Despite touching all-time highs, Indian equities have seen surprisingly low volatility in the past few months, hinting at increased confidence about the market’s upward trajectory and absence of significant negative cues.
In the past three months, India VIX — a measure of investors’ perception about the risk of sharp swings based on options prices — has mostly hovered between 11 and 12 levels. The gauge touched a record low of 8.4 intra-day on May 15 before closing at 10.67. On Monday, it gained 1.9 per cent to close at 11.01.
“The market movement by and large has been one-sided for the past few months. There have been a few corrections but the market has been able to bounce back each time. Traders who have employed spread strategies such as bull-call spreads or long-call ladder spreads have made money in this market,” said Vikas Jain, senior research analyst, Reliance Securities.
A bull-call spread is an options strategy that involves purchasing call options at a specific strike price while also selling the same number of calls of the same asset and expiration date but at a higher strike. A bull-call spread is used when a moderate rise in the price of the underlying asset is expected. A long-call ladder is a limited profit, unlimited risk strategy in options trading that is employed when the options trader thinks that the underlying security will experience little volatility in the near term.
“Traders who have employed strategies like bull-call spread or bought call options have made money. Even those who have held on to their futures positions in the index have made money,” said Sneha Seth, derivatives analyst, Angel Broking. On the other hand, those who pre-empted tops and had built short positions in the anticipation of reversal have lost big money, especially during the expiry weeks of the last two series, which witnessed sharp upmoves, Seth said.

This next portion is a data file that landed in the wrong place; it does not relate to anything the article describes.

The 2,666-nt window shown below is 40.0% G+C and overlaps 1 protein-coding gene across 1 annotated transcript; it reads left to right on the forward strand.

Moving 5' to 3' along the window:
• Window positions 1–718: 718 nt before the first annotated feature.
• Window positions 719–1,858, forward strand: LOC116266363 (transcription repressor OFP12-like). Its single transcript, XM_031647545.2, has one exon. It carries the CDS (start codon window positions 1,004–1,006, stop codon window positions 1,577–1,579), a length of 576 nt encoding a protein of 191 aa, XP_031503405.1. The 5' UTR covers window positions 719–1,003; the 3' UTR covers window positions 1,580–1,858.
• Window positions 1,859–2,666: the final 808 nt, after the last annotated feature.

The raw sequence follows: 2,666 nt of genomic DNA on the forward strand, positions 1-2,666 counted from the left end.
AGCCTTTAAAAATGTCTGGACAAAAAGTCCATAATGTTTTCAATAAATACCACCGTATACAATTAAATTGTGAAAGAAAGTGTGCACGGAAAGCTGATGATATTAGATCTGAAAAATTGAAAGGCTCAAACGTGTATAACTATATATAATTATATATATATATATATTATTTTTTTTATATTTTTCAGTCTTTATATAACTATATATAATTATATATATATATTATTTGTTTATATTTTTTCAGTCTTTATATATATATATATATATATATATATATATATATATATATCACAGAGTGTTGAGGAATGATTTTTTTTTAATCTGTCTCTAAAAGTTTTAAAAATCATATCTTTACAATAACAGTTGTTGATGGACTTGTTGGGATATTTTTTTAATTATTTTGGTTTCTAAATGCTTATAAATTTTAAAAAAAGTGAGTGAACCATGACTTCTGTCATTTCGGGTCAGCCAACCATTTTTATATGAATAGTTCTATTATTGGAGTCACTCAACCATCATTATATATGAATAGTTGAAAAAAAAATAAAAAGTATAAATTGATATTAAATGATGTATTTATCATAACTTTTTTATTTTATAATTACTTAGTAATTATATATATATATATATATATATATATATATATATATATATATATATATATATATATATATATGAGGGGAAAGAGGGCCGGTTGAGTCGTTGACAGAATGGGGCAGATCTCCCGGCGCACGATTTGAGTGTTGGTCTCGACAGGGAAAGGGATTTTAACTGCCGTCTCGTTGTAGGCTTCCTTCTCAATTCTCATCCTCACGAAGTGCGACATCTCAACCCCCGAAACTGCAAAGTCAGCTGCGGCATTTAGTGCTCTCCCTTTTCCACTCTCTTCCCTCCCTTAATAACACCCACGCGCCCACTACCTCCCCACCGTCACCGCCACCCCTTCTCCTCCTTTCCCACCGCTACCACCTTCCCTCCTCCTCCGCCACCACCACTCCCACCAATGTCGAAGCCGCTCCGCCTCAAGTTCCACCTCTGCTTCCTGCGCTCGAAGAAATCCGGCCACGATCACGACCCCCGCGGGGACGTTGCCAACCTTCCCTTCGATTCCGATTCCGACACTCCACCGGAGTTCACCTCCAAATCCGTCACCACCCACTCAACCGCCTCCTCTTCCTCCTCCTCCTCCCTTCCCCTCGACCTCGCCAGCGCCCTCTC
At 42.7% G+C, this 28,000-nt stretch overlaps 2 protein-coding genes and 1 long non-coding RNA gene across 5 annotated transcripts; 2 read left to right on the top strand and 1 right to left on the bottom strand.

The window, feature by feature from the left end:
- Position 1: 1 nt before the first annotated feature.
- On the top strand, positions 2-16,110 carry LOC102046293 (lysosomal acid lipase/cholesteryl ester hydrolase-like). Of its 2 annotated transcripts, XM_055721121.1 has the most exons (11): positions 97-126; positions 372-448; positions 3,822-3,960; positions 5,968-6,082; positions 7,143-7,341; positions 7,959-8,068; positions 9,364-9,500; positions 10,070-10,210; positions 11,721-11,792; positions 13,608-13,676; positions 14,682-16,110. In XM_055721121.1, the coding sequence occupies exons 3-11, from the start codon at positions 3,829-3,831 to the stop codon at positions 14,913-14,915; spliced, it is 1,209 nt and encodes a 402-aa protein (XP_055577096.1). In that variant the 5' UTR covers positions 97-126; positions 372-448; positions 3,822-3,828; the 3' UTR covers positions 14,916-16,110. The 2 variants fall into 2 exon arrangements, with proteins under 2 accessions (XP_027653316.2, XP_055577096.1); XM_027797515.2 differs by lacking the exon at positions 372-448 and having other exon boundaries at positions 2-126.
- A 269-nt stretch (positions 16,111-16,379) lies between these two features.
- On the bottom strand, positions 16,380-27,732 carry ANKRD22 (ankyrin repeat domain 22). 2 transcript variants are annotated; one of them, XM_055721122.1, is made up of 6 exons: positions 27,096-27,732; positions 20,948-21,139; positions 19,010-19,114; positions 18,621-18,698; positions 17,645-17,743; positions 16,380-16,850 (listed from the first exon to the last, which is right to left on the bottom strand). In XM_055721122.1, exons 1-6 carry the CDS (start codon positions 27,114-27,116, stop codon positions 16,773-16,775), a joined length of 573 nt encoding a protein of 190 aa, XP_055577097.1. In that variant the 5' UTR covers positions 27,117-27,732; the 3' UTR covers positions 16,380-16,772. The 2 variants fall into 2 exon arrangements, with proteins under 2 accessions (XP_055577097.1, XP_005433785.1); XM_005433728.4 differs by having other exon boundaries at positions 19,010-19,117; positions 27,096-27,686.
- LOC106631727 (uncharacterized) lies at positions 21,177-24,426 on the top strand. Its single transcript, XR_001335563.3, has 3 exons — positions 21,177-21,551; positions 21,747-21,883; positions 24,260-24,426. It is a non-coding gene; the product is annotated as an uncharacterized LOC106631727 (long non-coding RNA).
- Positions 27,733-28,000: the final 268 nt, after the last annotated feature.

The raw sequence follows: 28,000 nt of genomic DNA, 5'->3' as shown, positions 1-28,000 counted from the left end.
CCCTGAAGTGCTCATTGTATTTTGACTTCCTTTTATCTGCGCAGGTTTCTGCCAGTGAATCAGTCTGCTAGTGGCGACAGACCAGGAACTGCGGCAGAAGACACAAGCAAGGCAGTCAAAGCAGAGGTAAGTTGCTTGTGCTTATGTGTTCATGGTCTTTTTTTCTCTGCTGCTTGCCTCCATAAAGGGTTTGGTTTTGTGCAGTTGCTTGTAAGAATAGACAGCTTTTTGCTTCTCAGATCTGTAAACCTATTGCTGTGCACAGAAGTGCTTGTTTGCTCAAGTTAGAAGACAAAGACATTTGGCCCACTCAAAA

The BSE Sensex has gained 8.6 per cent in the past three months. According to Kunal Nandwani, CEO at uTrade Solutions, this has been a difficult period for some traders as most trading strategies, including arbitrage and market making, do not perform well in lower volatility periods. Experts suggest one should not trade aggressively in the index at this point but prefer stock specific-trades as a major upside is not expected from here on. Key macro events such as the GST and the Reserve Bank of India’s rate decisions have been factored into the market price, they said.
Notably, foreign portfolio investors (FPIs) continue to remain bullish. In the last couple of series, FPIs have added long positions in index futures and these longs are still intact. According to experts, their current index ‘Long Short Ratio’ is at 85 per cent, suggesting they remain upbeat on Indian equities.
“On the upside, the Nifty is likely to face resistance at 9,750-80 levels and see profit-booking at those levels. The sentiment may turn negative if it breaks 9,450 on the downside,” said Jain.